Almost everyone plans for the future - and almost everyone is lousy at it, according to psychologists. I09 is reporting on scholarly research which indicates that we overestimate our ability to get things done in a certain amount of time; we overestimate our willpower and agency in the future; we underestimate unforeseen problems; and we don't really clearly understand what we will have to do in the future anyway:
The article does not talk about the impact of procrastination and of the Internet on attention spans to see if the environment of the past ten years has made it more difficult for people to achieve goals.1) There's the "planning fallacy," which has been written about a lot. As Jennifer Whitson, a professor of Management at University of Texas, Austin explains it, this theory says that "people generally think they can accomplish more in a certain period of time than they actually can." And it's also possible, says Whitson, that the planning fallacy may intensify the further into the future you're planning ahead.
2) But also, some new not-yet-published research by Cornell University's Thomas Gilovich and Erik Helzer shows that the more you think about the future, the less clearly you're likely to be thinking.
In particular, there's the study called "Whatever is willed will be," which shows that people tend to overstate how effective their willpower will be in the future. Helzer and Gilovich did a whopping seven studies to show that people "consider the will to be a more potent determinant of future events than events that happened in the past." ...
3) And then finally, there's Construal Level Theory, which shows that the further away something is (either in space, or in time) the more abstract it appears. So if you're thinking about a goal that's a few years ahead, you can easily fall into woolly thinking, instead of focusing on the concrete steps that will allow you to get there ... .
According to the article (read further details here), the best way to plan for the future is to imagine how long a given future task would take someone else, not oneself. That of course, discounts individual differences.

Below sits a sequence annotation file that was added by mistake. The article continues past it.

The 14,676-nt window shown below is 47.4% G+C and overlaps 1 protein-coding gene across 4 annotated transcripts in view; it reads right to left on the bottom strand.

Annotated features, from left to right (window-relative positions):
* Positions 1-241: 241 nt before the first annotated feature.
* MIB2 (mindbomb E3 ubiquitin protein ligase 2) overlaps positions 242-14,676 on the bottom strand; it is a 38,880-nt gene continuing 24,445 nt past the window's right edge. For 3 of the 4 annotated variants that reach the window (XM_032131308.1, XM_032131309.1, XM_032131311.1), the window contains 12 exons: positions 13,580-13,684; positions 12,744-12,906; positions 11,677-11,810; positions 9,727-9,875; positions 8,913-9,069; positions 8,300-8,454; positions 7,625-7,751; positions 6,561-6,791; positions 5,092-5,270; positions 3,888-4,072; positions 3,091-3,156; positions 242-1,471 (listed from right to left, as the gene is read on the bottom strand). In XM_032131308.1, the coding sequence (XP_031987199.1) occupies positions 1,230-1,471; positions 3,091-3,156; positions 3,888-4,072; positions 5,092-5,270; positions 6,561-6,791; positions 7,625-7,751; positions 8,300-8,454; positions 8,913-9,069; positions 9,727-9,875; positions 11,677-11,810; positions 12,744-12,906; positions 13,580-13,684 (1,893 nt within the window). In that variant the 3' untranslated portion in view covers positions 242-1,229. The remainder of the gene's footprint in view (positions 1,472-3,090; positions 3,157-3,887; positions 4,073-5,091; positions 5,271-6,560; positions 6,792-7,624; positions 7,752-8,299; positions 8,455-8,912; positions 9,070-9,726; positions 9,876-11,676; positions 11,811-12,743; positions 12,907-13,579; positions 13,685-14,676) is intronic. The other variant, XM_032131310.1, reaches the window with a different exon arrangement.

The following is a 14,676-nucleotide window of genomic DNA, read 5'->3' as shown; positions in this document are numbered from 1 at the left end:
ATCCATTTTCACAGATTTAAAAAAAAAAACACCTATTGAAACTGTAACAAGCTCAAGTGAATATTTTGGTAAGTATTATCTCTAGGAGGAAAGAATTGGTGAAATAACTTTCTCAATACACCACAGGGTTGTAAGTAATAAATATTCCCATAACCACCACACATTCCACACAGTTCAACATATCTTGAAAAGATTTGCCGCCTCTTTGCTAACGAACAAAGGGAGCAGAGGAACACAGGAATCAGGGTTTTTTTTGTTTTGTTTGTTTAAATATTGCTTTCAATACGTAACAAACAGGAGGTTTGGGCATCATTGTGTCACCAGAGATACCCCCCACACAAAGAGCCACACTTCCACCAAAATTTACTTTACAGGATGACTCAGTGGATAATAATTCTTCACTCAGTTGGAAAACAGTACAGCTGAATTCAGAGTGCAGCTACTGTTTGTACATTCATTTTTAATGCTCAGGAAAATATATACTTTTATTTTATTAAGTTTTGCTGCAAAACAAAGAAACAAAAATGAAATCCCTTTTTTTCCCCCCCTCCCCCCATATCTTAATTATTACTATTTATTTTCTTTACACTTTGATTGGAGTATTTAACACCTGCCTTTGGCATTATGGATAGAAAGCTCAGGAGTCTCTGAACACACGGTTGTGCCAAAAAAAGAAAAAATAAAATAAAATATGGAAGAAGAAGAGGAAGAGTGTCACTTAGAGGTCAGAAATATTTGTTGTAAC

In addition, one is supposed to break down the anticipated task into many small tasks, and then estimate how much time and effort all the smaller tasks will take: "There's a ton of research on the subject of 'Implementation Intentions,' which is basically the science of making plans that are focused on contingencies and detailed steps, rather than wishful thinking." This is true. I have a friend who is a master at this approach. He accomplishes in one year what would take most people ten - or twenty - years.
One thing the researchers (and my friend) do not mention with regard to futuristic to-do lists is the role of fate. When estimating timing for smaller tasks, add on extra time for possible future circumstances which may cause delays (for example, a monster multi-year recession? or other kinds of ill fortune?). Most people do not factor these concerns into their timelines at all because no one wants to consider that they will experience bad luck - or, for that matter, time-consuming good luck.
It is also recommended that we look at how we fared in the past in order to estimate how we will respond to planning and executing of goals in the future. The researchers do not seem to consider that future problems could be beyond the scope of past experience.
Despite all this practical advice, researchers laud the future precisely for its abstraction. Deferred gratification, they argue, cultivates self-control, stronger character, psychological resilience, willpower, physical endurance: "if you focus your future thought on controlling your present behavior, and focus on future needs instead of current wants, you can take your innate tendency to loose thinking about the future and turn it to your advantage."
All this sensible advice is correct, albeit prosaic and joyless. It is hard to let go of the notion that the future is the preserve of hopes and dreams. While these fantastical elements are undoubtedly self-defeating if one cannot translate them into a to-do list, that very self-defeat, the refusal to abandon the abstract, can be grand and tragic. Future hopes can also overcome circumstances that no to-do list can manage, such as wars, revolutions, the Great Recession, or the crisis in Fukushima. This sentiment was captured in F. Scott Fitzgerald's character, Jay Gatsby: "Gatsby believed in the green light, the orgiastic future that year by year recedes before us. It eluded us then, but that's no matter - tomorrow we will run faster, stretch out our arms farther … And one fine morning - So we beat on, boats against the current, borne back ceaselessly into the past." Just around the corner, even in the minds of some - beyond death itself - we always get a second chance.
And now, for that to-do list...